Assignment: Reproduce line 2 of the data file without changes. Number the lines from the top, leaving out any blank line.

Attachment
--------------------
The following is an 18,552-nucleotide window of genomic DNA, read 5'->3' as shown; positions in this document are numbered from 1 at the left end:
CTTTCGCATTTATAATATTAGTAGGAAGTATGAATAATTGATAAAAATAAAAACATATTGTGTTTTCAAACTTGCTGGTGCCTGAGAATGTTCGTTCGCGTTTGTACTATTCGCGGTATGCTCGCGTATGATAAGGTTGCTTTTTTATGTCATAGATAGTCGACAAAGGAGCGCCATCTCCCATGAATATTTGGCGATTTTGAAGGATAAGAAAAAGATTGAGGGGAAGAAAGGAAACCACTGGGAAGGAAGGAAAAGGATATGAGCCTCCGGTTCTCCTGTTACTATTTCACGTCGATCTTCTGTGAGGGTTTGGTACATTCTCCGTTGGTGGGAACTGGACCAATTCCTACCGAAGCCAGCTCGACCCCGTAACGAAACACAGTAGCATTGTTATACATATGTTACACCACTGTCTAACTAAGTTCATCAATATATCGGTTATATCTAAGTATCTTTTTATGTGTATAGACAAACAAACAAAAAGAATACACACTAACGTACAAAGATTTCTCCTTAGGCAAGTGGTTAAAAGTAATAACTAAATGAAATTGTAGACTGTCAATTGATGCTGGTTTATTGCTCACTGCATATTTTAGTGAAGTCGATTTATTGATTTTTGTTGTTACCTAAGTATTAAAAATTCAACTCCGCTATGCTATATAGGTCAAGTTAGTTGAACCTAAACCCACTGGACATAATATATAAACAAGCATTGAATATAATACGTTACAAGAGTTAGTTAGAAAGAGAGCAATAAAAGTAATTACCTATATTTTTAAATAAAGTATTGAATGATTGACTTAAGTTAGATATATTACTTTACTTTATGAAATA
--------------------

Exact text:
CTTTCGCATTTATAATATTAGTAGGAAGTATGAATAATTGATAAAAATAAAAACATATTGTGTTTTCAAACTTGCTGGTGCCTGAGAATGTTCGTTCGCGTTTGTACTATTCGCGGTATGCTCGCGTATGATAAGGTTGCTTTTTTATGTCATAGATAGTCGACAAAGGAGCGCCATCTCCCATGAATATTTGGCGATTTTGAAGGATAAGAAAAAGATTGAGGGGAAGAAAGGAAACCACTGGGAAGGAAGGAAAAGGATATGAGCCTCCGGTTCTCCTGTTACTATTTCACGTCGATCTTCTGTGAGGGTTTGGTACATTCTCCGTTGGTGGGAACTGGACCAATTCCTACCGAAGCCAGCTCGACCCCGTAACGAAACACAGTAGCATTGTTATACATATGTTACACCACTGTCTAACTAAGTTCATCAATATATCGGTTATATCTAAGTATCTTTTTATGTGTATAGACAAACAAACAAAAAGAATACACACTAACGTACAAAGATTTCTCCTTAGGCAAGTGGTTAAAAGTAATAACTAAATGAAATTGTAGACTGTCAATTGATGCTGGTTTATTGCTCACTGCATATTTTAGTGAAGTCGATTTATTGATTTTTGTTGTTACCTAAGTATTAAAAATTCAACTCCGCTATGCTATATAGGTCAAGTTAGTTGAACCTAAACCCACTGGACATAATATATAAACAAGCATTGAATATAATACGTTACAAGAGTTAGTTAGAAAGAGAGCAATAAAAGTAATTACCTATATTTTTAAATAAAGTATTGAATGATTGACTTAAGTTAGATATATTACTTTACTTTATGAAATA